Former Australian Prime Minister John Howard liked to go-it-alone on major policy decisions, according to a new documentary on his administration.
Howard adviser Arthur Sinodinos made it clear the office knew how radical a GST was.
According to a colleague, Mr Sinodinos said: "We've taken a boat, we've sailed it down the coast of Africa and we've gone into the jungle and pulled out the meanest, nastiest gorilla we could find, sailed back to Australia and let it loose on the streets."
That same lack of consultation is clear regarding Mr Howard's historic letter of December 19, 1998, to then Indonesian president BJ Habibie telling him Australia was changing its policy and backing for the first time an act of self-determination for East Timor. Says then deputy prime minister Tim Fischer: "Let me tell you something: the most important letter ever written during the Coalition government's period of office, leading to the creation of East Timor, never went to cabinet."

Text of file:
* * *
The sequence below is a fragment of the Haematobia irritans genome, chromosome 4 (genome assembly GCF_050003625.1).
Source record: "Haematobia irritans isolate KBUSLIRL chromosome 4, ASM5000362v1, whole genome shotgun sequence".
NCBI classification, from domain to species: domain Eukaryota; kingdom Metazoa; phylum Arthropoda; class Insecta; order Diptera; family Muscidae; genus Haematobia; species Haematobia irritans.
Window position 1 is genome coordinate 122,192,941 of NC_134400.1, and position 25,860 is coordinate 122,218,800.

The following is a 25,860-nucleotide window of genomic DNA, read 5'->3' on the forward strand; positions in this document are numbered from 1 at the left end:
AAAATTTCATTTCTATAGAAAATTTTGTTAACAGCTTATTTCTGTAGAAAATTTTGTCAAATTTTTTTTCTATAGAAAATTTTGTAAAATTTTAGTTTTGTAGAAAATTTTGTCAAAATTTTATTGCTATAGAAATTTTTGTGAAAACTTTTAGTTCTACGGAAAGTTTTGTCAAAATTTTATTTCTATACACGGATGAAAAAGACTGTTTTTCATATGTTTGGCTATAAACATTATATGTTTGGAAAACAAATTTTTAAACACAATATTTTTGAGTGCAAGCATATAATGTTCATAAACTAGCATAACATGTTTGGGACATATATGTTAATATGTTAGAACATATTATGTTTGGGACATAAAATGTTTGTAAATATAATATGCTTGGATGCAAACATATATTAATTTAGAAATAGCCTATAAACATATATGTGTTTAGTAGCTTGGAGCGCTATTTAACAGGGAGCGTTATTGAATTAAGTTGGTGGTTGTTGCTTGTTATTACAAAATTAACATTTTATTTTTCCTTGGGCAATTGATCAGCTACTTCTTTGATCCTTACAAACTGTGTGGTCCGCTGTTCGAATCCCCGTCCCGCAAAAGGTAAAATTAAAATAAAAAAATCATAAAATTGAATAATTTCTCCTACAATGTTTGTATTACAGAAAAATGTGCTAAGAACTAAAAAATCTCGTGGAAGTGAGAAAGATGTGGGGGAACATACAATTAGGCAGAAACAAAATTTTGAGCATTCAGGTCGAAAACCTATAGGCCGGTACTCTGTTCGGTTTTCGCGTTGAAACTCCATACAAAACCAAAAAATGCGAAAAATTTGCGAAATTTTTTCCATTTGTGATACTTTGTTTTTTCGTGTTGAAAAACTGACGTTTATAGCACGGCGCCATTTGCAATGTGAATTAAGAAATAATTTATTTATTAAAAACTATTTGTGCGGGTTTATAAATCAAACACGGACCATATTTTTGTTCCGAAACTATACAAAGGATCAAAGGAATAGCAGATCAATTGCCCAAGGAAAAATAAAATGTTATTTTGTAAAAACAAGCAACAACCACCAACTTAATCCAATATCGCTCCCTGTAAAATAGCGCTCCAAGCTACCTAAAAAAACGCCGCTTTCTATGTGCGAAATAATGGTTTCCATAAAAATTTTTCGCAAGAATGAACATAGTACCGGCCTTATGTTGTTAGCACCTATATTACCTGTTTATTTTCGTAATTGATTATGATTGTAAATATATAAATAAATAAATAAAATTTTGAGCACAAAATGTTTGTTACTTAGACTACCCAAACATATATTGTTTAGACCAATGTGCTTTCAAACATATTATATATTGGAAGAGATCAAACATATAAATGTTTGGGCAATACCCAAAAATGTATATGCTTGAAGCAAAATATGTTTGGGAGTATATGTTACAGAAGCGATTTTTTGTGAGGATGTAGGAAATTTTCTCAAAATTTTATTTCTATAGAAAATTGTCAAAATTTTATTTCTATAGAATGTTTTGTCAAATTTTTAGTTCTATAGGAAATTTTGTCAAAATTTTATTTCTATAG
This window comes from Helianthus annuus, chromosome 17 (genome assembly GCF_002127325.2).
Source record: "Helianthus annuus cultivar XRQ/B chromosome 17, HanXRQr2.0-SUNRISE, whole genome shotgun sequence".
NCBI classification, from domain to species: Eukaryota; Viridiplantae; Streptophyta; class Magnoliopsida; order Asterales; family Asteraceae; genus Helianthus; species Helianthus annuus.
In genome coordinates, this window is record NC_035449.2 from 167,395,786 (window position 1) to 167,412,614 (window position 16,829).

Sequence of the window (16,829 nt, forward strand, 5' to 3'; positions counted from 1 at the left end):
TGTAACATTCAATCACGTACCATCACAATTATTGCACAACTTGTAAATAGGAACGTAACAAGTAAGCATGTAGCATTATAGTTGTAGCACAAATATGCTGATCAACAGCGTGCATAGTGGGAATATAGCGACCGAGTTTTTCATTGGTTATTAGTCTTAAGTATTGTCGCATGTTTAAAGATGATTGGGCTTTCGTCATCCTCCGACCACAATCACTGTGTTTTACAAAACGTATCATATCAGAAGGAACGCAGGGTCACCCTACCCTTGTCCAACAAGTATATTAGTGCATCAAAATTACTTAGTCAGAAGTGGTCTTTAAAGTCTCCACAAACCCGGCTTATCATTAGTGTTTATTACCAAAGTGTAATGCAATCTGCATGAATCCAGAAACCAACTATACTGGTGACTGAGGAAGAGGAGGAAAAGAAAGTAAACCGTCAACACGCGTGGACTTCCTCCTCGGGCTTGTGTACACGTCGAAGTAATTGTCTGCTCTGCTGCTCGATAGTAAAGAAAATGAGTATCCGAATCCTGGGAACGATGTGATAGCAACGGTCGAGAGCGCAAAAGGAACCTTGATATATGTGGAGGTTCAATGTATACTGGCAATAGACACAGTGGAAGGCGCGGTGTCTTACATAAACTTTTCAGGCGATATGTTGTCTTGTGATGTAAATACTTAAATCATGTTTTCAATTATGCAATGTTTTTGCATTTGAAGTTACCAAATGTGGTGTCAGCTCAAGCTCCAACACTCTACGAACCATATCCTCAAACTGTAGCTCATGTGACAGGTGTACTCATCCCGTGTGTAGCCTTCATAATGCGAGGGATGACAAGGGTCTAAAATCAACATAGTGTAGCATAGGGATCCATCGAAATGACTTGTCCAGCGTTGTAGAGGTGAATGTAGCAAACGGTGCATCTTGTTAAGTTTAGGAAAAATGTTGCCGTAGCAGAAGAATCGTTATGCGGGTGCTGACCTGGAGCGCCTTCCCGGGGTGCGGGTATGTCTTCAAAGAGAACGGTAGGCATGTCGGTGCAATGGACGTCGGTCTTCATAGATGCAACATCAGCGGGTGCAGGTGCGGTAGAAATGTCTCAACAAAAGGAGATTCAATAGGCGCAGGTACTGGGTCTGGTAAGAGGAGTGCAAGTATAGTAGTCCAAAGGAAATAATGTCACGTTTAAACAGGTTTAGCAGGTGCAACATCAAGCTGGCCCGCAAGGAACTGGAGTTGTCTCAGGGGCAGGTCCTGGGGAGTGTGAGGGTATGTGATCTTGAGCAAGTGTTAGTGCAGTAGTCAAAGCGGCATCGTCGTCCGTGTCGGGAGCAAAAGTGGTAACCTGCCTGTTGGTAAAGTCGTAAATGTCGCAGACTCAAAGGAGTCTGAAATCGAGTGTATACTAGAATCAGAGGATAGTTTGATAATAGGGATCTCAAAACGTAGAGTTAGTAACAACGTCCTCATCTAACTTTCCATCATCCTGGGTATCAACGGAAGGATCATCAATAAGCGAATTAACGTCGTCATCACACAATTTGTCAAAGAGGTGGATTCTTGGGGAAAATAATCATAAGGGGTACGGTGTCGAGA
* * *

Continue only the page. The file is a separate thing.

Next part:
Given current trends, one wonders how much of this approach applies in parliamentary democracies.
In some instances, it might appear that the first minister is clearly the one directing things.
In other instances, the first minister's staff appear to have a hand in the ongoing management of government including extremely serious policy issues, sometimes without apparent adult supervision.
There are certainly parallels in the Australian experience to trends Donald Savoie identified in his recent book on the Canadian and British experience.
One-man band's appear popular.
Being popular doesn't mean they are either effect or - from a constitutional perspective - desirable either.